Nothing Painful

high_tea_palm_court-3Here is the synopsis of a screenplay that I always think I’m going to write. It’s called Nothing Painful and it’s about a 40-something gay man who is deeply depressed. He decides he wants to kill himself. He does not have enough money in his retirement fund to actually retire but he has enough that, once he cashes it in, he can afford one last luxury vacation. In some versions, he goes to New York, a city where he once lived in his 20’s, when his life felt full of possibility. In another version, he goes to Paris, the city he’s always dreamed of visiting.

Our protagonist checks into his hotel, the Plaza, in the New York version and whatever hotel Carrie Bradshaw stayed at in the Paris version. As he checks into the hotel, he sees an attractive couple, his age, with photogenic children checking in at the same time. He looks longingly at the children. When he was young, he thought he wanted to have children of his own.

The next two days are active but dour. He eats baked goods at pastry shops, walks the city’s streets and parks, visits museums. If our budget is grand enough, there will be a scene where he walks through the galleries of the Met (if it’s New York) or the Louvre (if it’s Paris). After the Met (or the Louvre), he visits a thrift shop. (Do they have those in Paris? I wouldn’t know, I’ve never been.) At the thrift shop, he finds a simple, but evocative painting for 20 dollars or 20 euros. The shopkeeper asks if he wants to buy the painting. Our protagonist hesitates, sadly. Obviously, he has come to New York or Paris to end his life. Who needs a second or third or fourth hand amateur painting? But he has the money and it calls to him, so he buys it. He walks down the streets of New York or Paris with the brown papered parcel in his hands, back to his hotel.

Shoot, I forgot to say that we know early on, before he even lands in New York or Paris that he has decided to take pills to kill himself. He had studied suicide strategies on the internet and he’d settled on pills because he wanted “nothing painful.” When he returns to his room, he unwraps the painting and leans it against the bureau. He takes off his shoes, maybe strips down to his underwear if the guy we cast is handsome enough, and lays on his bed and stares at the painting. He falls asleep.

The next day, his third day in New York, or Paris, he takes afternoon tea in the hotel lobby. (Do they have afternoon tea in Paris? Do I need to switch this to London? I think they must have tea in Paris because weren’t they having tea at the hotel in Sex and the City when Carrie met Petrovsky’s bitchy daughter?) Either in the Palm Court, or Paris’ Palm Court equivalent, our protagonist sits alone at a table with a view of the entire lovely, ornate room. With resignation, he orders high tea and champagne.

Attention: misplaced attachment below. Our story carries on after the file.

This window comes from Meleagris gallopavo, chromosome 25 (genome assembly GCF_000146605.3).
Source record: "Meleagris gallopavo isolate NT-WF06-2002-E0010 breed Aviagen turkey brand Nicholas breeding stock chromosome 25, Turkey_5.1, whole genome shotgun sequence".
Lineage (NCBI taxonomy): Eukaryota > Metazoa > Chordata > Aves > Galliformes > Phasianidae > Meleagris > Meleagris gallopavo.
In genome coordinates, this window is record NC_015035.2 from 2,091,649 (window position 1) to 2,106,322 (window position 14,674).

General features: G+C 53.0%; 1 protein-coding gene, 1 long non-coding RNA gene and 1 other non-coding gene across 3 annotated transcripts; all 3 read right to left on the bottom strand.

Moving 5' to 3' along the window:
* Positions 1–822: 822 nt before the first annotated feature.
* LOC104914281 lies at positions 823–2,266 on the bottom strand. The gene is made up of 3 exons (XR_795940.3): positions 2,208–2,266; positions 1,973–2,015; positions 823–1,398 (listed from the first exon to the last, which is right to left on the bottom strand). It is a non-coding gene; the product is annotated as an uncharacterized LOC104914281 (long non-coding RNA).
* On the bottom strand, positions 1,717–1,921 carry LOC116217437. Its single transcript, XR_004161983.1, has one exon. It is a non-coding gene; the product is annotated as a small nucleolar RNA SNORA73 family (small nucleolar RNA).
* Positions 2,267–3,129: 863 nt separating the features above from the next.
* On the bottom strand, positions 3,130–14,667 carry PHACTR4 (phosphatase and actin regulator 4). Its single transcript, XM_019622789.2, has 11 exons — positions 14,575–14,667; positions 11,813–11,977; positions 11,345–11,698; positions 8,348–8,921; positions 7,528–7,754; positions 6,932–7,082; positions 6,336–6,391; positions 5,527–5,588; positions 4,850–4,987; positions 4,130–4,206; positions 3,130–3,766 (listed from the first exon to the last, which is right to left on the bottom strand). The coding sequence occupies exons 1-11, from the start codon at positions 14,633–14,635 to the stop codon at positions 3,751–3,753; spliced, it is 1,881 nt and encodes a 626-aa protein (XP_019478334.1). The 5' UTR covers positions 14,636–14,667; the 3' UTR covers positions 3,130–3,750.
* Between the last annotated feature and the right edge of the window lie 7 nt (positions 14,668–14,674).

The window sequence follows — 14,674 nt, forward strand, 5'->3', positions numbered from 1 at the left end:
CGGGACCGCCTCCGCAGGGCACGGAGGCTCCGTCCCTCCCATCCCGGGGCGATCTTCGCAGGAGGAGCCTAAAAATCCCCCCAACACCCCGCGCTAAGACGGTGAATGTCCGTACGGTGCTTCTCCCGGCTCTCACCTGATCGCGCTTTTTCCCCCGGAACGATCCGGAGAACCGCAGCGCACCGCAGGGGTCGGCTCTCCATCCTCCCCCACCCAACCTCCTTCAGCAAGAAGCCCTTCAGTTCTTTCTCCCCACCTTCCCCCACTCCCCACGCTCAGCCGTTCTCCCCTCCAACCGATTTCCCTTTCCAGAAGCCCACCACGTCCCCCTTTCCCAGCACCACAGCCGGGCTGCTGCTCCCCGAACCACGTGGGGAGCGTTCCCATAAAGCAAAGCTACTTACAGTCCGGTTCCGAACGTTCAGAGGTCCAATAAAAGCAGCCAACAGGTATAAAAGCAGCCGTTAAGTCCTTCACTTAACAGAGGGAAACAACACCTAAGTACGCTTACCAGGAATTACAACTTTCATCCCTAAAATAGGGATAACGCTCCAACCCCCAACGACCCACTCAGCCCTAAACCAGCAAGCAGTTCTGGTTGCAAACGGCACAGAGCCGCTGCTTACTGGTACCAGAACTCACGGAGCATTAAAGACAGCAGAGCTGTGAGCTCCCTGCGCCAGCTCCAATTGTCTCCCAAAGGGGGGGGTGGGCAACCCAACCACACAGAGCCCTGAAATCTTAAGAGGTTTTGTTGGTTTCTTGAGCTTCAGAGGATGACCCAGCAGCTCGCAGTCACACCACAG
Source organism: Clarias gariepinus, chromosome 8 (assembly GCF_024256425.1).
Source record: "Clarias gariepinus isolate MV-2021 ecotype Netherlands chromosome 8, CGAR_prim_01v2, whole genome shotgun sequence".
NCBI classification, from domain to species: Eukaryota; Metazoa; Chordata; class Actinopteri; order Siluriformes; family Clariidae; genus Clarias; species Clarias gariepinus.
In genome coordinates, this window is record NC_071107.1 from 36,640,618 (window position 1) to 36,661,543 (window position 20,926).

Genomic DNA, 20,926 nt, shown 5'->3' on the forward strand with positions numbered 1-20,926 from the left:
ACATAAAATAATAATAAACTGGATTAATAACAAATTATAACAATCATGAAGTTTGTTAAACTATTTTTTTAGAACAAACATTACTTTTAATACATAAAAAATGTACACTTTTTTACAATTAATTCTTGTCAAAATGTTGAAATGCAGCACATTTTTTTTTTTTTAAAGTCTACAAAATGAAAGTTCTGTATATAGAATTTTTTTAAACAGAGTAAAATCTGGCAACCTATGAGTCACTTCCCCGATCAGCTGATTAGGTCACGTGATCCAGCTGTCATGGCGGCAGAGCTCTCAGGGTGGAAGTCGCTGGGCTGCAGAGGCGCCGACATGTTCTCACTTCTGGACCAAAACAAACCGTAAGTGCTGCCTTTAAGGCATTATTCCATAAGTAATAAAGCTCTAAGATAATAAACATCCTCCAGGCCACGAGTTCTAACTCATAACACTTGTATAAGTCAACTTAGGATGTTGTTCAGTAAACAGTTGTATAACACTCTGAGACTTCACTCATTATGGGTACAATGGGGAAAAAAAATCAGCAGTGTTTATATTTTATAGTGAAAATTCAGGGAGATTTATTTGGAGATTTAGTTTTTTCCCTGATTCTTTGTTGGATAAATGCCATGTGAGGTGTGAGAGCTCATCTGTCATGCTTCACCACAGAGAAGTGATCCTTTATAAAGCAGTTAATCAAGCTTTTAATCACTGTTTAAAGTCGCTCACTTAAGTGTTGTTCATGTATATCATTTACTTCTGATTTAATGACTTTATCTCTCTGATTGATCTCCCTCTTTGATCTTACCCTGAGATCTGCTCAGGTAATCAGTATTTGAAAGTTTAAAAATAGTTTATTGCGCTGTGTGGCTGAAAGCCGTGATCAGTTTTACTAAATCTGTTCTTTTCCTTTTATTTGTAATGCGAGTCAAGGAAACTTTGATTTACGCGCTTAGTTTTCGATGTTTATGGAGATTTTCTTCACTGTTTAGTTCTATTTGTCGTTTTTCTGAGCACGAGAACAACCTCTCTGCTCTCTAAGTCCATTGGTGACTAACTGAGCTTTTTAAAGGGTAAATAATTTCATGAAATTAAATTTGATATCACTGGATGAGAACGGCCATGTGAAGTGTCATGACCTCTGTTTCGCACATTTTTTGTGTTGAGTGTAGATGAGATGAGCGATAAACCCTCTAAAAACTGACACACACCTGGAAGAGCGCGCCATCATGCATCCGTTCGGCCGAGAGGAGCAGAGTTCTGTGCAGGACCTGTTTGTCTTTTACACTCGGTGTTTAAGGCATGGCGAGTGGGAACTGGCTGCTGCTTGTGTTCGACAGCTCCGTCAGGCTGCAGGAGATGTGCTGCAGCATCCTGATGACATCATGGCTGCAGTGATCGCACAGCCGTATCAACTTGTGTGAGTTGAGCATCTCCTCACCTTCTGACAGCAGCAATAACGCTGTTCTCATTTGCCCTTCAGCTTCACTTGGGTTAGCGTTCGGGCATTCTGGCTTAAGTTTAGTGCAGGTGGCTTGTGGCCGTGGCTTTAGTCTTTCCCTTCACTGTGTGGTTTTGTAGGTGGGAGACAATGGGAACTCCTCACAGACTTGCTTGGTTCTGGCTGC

The family he witnessed at check-in, is also in the Palm Court (or Parisian Palm Court equivalent) at the same time. I forgot to tell you that earlier, after check-in, but before this moment, our protagonist saw the family either in the hotel or on his travels in the city and he witnessed unsavory behavior from all four of the children. Not ordinary, those darn kids stuff, but that brat from The Slap territory. Times four. He grimaces when he sees them.

His tea comes, as does his champagne. He stares listlessly at the bubbles. Meanwhile, the four terrors have unleashed their evil on the entire dining room. Lots of “I don’t WANNA!!”‘s and kicking adults in the shin and overturned pastry carts. Our Joe, his name is Joe, he is just that average, becomes more and more nervous and upset. This is painful. He thinks, these hellions are ruining my last trip to New York! (Or, these monsteurs are ruining my first and only trip to Paris!) He looks around the room, the juxtaposition of a historic, elegant hotel, decadently decorated pastries, cute tea sandwiches. And then he looks at the kids and the horrible parents who have allowed the melee. And he picks up his champagne glass and channeling his inner Susan Hayward, screams (or maybe whispers, which do you think would be more effective?), “I WANT TO LIVE.” (If he whispers, it’s more like, “i want to live.”) And he laughs, yelps even because he realizes that he doesn’t want to die after all. Sure he’s depressed, who isn’t!?!?

And then he has a Scooby Doo zoinks moment where he bellows, “I can’t afford this hotel! I gotta get out of here.” Cut to slapstick hotel room packing scene with Abba song in the background, just to, you know, remind the viewer that Joe is gay.